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New Jersey Slams the Door on U.S. Automaker, Tesla
Despite the dogged determination of one cutting edge U.S. automaker in developing and marketing a long-range electric vehicle that is actually attractive to the masses the Garden State has established a road block. Backed by the support of Republican Governor Chris Christie, the state’s Motor Vehicle Commission announced earlier this week that Tesla Motors will not be allowed to operate under their current business guidelines. Direct motor vehicle sales to consumers are at the root of Tesla’s problems with the state of New Jersey and the New Jersey Coalition of Automotive Retailers. The law currently in effect requires that automakers sell cars through franchised dealers. New Jersey is actually the fifth state to date to ban Tesla’s direct sales practices but other states will potentially follow suit. Tesla has until the first of April to cease and desist from selling vehicles out of their two showrooms in the state.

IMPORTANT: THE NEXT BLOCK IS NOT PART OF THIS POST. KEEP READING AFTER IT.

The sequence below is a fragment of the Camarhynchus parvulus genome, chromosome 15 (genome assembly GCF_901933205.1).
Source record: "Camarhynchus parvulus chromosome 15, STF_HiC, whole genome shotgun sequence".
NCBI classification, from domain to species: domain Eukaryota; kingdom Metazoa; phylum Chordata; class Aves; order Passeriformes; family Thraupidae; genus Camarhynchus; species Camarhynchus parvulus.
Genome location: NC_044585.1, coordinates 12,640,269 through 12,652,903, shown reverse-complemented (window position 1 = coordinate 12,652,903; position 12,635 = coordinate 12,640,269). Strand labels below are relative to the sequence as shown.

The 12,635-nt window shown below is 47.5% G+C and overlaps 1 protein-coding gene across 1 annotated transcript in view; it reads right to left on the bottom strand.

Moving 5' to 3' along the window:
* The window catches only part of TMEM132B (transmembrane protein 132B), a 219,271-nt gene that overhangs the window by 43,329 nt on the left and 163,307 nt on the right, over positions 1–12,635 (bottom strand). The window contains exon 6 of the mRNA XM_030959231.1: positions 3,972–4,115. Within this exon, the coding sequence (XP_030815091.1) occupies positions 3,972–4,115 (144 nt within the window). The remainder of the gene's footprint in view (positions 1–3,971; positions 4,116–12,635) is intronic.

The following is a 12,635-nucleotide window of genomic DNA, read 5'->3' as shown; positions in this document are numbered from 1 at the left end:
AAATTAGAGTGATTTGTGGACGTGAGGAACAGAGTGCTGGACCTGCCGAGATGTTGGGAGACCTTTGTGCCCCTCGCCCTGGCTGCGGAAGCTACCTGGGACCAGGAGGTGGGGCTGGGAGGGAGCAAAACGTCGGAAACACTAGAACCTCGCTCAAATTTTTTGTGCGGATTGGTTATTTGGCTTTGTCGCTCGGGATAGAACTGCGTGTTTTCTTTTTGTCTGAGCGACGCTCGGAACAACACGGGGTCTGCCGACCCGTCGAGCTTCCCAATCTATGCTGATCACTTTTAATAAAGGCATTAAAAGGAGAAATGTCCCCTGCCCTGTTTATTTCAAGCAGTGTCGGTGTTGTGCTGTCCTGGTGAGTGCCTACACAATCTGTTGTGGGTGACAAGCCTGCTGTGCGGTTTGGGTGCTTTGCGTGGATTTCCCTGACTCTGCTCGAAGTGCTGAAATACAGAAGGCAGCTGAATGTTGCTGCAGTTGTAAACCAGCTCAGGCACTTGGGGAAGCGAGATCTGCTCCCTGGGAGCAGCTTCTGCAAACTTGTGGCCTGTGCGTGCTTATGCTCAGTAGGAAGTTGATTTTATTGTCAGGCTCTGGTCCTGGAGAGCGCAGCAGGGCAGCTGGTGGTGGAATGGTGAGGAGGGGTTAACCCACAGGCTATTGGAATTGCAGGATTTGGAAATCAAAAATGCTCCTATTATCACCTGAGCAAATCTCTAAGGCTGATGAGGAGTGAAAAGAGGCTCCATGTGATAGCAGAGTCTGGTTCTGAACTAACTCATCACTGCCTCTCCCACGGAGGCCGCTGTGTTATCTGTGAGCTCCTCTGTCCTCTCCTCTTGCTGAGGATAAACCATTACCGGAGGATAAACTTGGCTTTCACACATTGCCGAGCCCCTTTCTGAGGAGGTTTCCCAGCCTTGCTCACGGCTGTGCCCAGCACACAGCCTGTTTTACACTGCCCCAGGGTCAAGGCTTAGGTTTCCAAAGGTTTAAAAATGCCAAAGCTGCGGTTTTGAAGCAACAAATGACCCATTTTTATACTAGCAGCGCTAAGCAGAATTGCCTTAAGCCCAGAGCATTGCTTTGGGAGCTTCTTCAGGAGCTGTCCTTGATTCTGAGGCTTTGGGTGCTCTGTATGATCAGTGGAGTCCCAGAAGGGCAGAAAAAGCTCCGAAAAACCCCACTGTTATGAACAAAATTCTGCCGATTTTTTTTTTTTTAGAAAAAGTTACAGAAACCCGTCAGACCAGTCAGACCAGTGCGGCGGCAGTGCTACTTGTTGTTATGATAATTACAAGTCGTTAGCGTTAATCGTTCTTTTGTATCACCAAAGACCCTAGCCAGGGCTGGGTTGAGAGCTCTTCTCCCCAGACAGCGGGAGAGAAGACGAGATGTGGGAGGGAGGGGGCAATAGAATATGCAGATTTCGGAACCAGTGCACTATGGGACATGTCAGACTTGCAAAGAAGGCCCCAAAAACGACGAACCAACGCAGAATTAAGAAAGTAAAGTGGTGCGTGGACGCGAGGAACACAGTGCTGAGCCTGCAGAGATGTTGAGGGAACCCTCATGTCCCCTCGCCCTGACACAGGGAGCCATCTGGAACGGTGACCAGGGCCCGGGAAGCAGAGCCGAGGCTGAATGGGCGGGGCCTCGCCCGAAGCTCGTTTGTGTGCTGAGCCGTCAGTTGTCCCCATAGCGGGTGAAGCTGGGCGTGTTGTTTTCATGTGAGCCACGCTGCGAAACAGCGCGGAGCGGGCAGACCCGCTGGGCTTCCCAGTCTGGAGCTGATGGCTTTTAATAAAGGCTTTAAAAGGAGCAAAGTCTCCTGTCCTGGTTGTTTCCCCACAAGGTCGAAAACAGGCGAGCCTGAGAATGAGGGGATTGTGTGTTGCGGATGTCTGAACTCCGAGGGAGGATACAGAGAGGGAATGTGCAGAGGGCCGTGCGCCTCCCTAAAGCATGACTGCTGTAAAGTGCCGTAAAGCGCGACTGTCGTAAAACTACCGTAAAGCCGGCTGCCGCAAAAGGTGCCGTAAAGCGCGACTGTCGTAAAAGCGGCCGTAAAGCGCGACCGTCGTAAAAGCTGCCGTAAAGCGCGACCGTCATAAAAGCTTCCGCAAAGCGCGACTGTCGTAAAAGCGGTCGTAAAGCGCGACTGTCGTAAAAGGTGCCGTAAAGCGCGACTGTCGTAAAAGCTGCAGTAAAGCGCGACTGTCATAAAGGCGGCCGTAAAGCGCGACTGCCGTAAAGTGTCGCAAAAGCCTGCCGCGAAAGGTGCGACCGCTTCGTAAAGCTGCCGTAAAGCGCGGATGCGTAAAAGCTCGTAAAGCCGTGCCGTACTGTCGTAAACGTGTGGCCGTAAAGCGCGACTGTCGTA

Tesla Motors initially gained worldwide recognition with the Tesla Roadster. As the world’s first electrically powered sports car, the Roadster can accelerate at a mind numbing rate; going from 0 to 60 mph in just under 4-seconds and it has a top speed of 125 mph. In addition, tesla automobiles are widely known for their extended range capabilities. Using lithium-ion batteries Tesla was the first to manufacture an electric vehicle with a range of over 200 miles.
In 2009 Tesla unveiled the Model S. It is a luxury sport sedan powered totally by electricity that features many of the characteristics that made the Roadster so popular.
Tesla also produces powertrain components for other automakers, including Toyota and Daimler. They specialize in high-powered lithium-ion battery packs.
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